By Susan Schell
Pilot Staff Writer
The American Cancer Society wrapped up its fifth annual Relay for Life benefit Saturday at Brookings-Harbor High School.
Bankus Field was transformed into a mini-campground as tents sprang up to shelter the teams that gathered to spend the night taking turns walking around the track.
Participants formed 47 teams for Relay Roundup 2002 and solicited local sponsors to raise money for cancer research. Many of the walkers were cancer survivors themselves, others had lost friends and family to the disease.
The all-night ceremony featured live music, games and contests. The Coastal Physical Therapy team won the best costume contest for their cowboy outfits. The Umpqua Bank team won the best campsite contest for their Native American camp theme.
The event chair, Leanne McCurley, organized the relay in Brookings five years ago shortly after losing her husband to cancer. She said each year the community gets more involved in the event.
andquot;There are a lot of new teams this year,andquot; she said. andquot;There's a lot of community spirit. I think the more people are touched by cancer, the more people will become aware.andquot;
McCurley said the first year she joined the committee for the relay, she andquot;was hooked.andquot;
andquot;When you walk the track you meet and talk to cancer survivors. It's a family affair, there's no drugs or alcohol. It's just good, clean fun.andquot;
Allen Broud, who works for the American Cancer Society in Medford, joined the Brookings relay committee this year. His mother died of lung cancer when he was 17 and his dad is fighting colon cancer.
andquot;This is my first year. I just took over Brookings and I'm expecting to have a great time,andquot; Broud said Friday night.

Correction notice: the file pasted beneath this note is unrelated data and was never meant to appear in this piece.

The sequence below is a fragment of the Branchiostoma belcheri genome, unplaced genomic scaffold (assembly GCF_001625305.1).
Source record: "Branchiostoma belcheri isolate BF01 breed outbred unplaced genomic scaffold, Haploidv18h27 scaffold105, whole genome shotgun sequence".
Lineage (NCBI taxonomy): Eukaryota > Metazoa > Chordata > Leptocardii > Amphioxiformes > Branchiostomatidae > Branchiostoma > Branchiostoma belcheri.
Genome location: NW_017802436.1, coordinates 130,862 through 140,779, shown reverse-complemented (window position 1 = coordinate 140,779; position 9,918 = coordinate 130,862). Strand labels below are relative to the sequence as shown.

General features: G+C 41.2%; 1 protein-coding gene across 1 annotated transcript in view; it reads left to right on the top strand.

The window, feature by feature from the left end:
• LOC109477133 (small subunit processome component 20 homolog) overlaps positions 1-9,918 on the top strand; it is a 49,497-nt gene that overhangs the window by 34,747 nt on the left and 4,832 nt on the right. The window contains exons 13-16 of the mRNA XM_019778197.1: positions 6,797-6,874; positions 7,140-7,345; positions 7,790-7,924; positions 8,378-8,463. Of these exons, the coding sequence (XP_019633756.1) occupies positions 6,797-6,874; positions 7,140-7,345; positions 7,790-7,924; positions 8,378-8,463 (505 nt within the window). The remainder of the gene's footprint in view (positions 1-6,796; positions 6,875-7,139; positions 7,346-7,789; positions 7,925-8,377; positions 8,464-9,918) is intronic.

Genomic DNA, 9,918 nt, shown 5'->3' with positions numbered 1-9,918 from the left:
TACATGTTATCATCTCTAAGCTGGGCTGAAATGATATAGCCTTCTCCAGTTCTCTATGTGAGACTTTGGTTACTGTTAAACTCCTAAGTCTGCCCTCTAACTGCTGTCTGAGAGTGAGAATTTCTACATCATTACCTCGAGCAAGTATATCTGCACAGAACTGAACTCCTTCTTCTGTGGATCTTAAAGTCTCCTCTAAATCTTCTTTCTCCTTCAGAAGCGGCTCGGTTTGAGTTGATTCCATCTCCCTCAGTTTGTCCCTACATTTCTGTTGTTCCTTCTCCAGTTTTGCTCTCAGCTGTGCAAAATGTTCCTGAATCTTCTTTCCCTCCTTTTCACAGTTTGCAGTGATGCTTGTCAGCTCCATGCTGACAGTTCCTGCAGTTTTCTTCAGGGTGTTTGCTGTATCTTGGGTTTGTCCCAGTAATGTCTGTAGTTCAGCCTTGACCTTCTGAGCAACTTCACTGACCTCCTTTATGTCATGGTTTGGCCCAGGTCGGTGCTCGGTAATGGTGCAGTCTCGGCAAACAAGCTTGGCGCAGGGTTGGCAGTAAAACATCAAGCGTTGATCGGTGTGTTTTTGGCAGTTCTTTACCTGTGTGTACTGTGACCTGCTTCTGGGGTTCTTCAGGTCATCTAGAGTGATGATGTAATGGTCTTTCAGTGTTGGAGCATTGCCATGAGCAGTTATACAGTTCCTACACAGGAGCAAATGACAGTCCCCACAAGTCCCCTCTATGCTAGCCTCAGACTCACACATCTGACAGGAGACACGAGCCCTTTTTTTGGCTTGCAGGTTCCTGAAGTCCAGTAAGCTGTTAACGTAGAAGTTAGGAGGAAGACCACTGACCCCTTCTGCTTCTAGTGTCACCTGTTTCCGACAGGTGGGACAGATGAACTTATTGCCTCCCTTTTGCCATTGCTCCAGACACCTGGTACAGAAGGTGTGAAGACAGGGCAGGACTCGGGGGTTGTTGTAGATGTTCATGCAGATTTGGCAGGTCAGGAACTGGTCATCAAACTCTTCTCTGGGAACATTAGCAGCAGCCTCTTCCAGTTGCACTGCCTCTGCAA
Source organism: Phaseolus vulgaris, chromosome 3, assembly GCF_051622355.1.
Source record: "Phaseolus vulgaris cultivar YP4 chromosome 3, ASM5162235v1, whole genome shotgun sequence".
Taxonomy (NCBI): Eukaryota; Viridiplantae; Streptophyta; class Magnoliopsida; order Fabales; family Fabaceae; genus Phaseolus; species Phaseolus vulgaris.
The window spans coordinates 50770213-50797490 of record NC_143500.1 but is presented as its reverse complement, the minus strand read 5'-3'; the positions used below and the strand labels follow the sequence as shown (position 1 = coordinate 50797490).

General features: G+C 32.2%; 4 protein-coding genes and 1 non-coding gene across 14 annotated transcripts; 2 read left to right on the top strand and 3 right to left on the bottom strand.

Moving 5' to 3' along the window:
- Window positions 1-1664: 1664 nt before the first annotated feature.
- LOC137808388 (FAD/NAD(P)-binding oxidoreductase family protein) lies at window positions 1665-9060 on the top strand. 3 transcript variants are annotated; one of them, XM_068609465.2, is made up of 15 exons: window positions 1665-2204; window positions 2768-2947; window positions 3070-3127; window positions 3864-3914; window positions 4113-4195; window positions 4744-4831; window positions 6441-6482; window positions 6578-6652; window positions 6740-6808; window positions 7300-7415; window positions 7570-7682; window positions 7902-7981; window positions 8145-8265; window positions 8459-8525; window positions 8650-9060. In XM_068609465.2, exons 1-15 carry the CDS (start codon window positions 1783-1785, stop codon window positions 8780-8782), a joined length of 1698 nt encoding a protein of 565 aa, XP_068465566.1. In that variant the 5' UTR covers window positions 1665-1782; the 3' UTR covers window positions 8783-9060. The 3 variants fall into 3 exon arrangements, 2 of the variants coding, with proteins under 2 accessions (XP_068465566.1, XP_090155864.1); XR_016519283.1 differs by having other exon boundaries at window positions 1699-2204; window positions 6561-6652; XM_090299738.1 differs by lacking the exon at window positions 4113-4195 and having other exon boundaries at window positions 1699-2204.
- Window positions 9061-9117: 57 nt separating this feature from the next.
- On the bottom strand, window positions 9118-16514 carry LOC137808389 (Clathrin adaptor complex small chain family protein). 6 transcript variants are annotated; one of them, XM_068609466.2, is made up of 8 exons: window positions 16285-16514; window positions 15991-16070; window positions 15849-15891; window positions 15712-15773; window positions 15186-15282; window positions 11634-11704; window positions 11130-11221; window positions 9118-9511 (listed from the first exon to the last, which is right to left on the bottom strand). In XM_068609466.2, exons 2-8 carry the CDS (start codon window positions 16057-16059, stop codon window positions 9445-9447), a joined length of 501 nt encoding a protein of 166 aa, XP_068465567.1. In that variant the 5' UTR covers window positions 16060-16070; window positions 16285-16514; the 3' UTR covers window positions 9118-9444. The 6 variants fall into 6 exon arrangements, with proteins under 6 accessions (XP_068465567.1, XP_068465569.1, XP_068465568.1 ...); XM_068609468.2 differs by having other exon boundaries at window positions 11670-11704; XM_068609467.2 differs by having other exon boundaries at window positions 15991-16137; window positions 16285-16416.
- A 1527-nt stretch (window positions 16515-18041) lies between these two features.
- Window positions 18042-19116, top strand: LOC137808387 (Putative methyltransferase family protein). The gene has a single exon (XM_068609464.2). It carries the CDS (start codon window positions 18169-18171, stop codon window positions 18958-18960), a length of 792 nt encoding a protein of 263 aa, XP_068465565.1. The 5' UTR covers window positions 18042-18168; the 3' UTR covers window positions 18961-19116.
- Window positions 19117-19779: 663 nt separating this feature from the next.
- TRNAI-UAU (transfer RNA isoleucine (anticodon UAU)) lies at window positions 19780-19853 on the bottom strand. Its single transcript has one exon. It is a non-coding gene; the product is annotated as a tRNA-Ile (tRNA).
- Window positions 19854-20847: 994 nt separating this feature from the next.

andquot;Between the committee, the team captains and the participants, they've done so much. It's very special to honor the (cancer) survivors. With the advances we have had in research there are more and more survivors. It's nice to see a community pull together like this for a cause that's so important.andquot;
The event sponsor chairman, Ken Alldritt, said he has been involved with the relay for three years, but this was his first year on the committee.
andquot;I live near the high school and that first year when I drove by and saw the luminaries I thought 'I have to get involved.'andquot;
The luminaries, small wax paper bags that hold a single votive candle, were purchased by the participants and placed on the ground in a long line encircling the football field. Each bag bore the name of someone who had lost their battle with cancer.
Volunteers lit each candle and after dark the stadium lights were shut off. Every person was given a candle to light their way as they walked around the track in the glow of the luminaries.
On Saturday, the crowd had thinned out quite a bit, but a fair amount of troopers stuck around for one last lap around the track to close out the noontime ceremony.
Susan Brickley and her daughters, Rebecca and Ryan Brickley, were among the toughies; they stuck around for their team the Chetco Pelican Players. The Brickleys are four-year veterans of the Relay for Life event.
The team captain, 12-year-old Rebecca, said she had a lot of fun, but was very tired. andquot;I got two hours of glorious sleep,andquot; she moaned. andquot;I don't normally sleep at these things, but last night I just had to.andquot;
andquot;I'm not really tired,andquot; said her sister, 10-year-old Ryan. andquot;I got lots of sleep. My instincts tell me when to sleep.andquot;
Susan helped place flowers in the luminary bags that morning.
andquot;This is one thing I've done every year,andquot; she said.
andquot;The candles give the luminaries such life, when they burn out they look empty. We put the flowers in the bags so they're still something beautiful and not lifeless.
andquot;At about 7 this morning, there were still about 10 candles burning from last night.andquot;
The event raised over $48,000 for the continuing fight to find a cure for cancer.